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In the past 20 years, 3.4 million middle- and upper-middle-class Californians have fled paradise for low- or no-tax states. In contrast, the state currently has had the largest influx of residents who immigrated illegally. Although exact numbers are impossible to obtain, estimates suggest that about 3 million Latin American nationals are residing in California. Many are hardworking immigrants, but most arrive illegally, don’t speak English, and don’t have money or a high school education.

Ensuring foreign nationals minimum parity with U.S. citizens requires huge state inputs in education, law enforcement and health services. The 2012 census listed California as having the highest poverty level (23.5 percent) of any state in the union. A state with roughly 12 percent of the U.S. population is now home to 33 percent of the nation’s welfare recipients.

What, then, is the state’s strategy for recovery? More taxes, regulations and government.

Apparently, officials in Sacramento assume that the state’s rich inheritance, coastal culture, and natural beauty and climate will ensure that most Californians stay put, keep innovating and pony up far more in sales, income and gas taxes.

The exorbitant cost of living will simply be the shakedown price of being a resident of hip Newport Beach or Palo Alto — places thought to be safe, if not immune, from the turmoil growing elsewhere in the state.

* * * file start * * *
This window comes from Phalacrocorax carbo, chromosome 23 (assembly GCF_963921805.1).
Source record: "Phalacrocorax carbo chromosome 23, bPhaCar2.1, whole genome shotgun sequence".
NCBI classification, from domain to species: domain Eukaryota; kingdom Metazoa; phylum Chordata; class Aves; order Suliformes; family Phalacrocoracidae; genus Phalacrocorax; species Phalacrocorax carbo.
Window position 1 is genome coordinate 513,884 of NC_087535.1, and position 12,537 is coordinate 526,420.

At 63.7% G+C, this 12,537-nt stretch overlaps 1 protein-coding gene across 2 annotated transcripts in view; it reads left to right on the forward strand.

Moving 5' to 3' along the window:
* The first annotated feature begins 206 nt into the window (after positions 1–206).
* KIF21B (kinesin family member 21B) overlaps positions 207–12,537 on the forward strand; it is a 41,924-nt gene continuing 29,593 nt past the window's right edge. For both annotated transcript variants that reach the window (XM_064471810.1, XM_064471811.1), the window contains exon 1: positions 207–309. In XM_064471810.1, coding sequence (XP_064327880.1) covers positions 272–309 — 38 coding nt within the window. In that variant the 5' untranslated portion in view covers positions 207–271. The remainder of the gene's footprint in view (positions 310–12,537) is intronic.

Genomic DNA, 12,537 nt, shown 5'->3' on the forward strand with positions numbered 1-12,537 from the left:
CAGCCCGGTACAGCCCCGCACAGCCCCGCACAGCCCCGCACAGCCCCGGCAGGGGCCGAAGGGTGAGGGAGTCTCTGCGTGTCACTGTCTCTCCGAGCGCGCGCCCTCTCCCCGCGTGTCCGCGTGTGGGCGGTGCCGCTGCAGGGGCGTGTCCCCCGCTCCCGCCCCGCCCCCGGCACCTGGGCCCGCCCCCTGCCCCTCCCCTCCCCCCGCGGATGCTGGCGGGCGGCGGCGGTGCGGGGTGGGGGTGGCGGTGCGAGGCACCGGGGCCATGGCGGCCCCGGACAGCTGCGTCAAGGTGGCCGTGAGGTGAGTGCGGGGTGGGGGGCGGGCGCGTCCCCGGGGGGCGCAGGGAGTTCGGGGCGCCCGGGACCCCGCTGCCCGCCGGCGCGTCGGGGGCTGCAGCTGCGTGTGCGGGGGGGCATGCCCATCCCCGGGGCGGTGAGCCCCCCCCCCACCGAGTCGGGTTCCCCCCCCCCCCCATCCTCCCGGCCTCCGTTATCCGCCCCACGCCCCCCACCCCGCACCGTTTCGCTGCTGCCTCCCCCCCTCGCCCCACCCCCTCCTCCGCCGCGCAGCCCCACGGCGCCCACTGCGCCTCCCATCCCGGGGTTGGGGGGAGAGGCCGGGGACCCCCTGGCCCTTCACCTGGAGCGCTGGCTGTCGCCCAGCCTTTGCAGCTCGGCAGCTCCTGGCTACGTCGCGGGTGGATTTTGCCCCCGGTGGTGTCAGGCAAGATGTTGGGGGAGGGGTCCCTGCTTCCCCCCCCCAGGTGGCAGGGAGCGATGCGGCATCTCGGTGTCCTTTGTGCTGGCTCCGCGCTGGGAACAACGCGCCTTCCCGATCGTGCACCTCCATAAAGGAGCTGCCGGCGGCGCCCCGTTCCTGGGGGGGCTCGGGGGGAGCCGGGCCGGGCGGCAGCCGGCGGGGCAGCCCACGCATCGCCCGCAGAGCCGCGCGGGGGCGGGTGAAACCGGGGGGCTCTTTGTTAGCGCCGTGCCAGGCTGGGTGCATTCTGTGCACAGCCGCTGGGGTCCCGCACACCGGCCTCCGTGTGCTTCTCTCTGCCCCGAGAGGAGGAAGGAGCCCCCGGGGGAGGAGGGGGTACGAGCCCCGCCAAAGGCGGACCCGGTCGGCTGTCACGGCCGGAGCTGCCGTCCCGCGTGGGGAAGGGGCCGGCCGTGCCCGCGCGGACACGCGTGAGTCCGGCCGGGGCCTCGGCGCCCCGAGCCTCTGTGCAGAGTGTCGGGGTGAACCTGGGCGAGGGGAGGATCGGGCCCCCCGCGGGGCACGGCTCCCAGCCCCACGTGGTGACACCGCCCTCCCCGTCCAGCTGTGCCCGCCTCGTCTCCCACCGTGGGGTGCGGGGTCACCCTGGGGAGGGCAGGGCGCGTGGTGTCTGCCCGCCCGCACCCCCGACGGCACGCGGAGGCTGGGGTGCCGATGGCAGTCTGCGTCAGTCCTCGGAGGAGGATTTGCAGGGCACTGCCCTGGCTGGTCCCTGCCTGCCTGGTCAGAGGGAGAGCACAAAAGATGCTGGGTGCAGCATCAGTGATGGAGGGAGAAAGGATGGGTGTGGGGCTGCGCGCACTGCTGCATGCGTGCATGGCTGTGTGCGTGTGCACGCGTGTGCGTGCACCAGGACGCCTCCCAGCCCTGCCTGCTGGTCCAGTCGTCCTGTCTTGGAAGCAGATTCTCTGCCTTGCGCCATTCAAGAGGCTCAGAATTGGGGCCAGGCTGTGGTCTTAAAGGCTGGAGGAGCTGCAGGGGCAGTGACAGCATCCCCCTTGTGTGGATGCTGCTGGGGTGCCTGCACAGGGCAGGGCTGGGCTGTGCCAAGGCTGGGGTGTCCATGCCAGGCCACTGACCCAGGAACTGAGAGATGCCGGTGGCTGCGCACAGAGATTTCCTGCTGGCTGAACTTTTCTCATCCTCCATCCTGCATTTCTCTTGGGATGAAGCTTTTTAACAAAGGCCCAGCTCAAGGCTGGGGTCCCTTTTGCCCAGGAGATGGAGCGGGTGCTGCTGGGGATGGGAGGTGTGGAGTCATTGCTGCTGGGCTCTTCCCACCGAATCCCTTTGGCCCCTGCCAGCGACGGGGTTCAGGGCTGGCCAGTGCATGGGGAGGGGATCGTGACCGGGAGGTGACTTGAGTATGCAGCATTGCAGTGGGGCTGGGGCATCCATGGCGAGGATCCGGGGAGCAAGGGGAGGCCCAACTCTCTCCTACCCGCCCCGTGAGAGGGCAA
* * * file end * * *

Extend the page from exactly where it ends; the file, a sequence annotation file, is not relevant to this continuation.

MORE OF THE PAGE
So will California recover its past glory — or go the way of Detroit?

It may do both.

Coastal greens, progressive Bay Area homosexuals, liberal urban elites and hip dot-com workers will probably not soon flee the temperate, scenic corridor from Berkeley to San Diego. For at least a while longer, they will be wealthy and confident enough to afford the living costs that high taxes and a myriad of regulations ensure.

Yet for the strapped middle classes in the interior of the Los Angeles basin and the Central Valley, there is a perfect storm raging. They can ill afford the soaring taxes, high unemployment, costly illegal immigration, escalating crime rates, substandard roads, record power and gas prices, underwater home values and dismal schools.

In short, the California coastal corridor still resembles Germany, while much of the interior is becoming Greece.

Victor Davis Hanson is a classicist and historian at the Hoover Institution at Stanford University.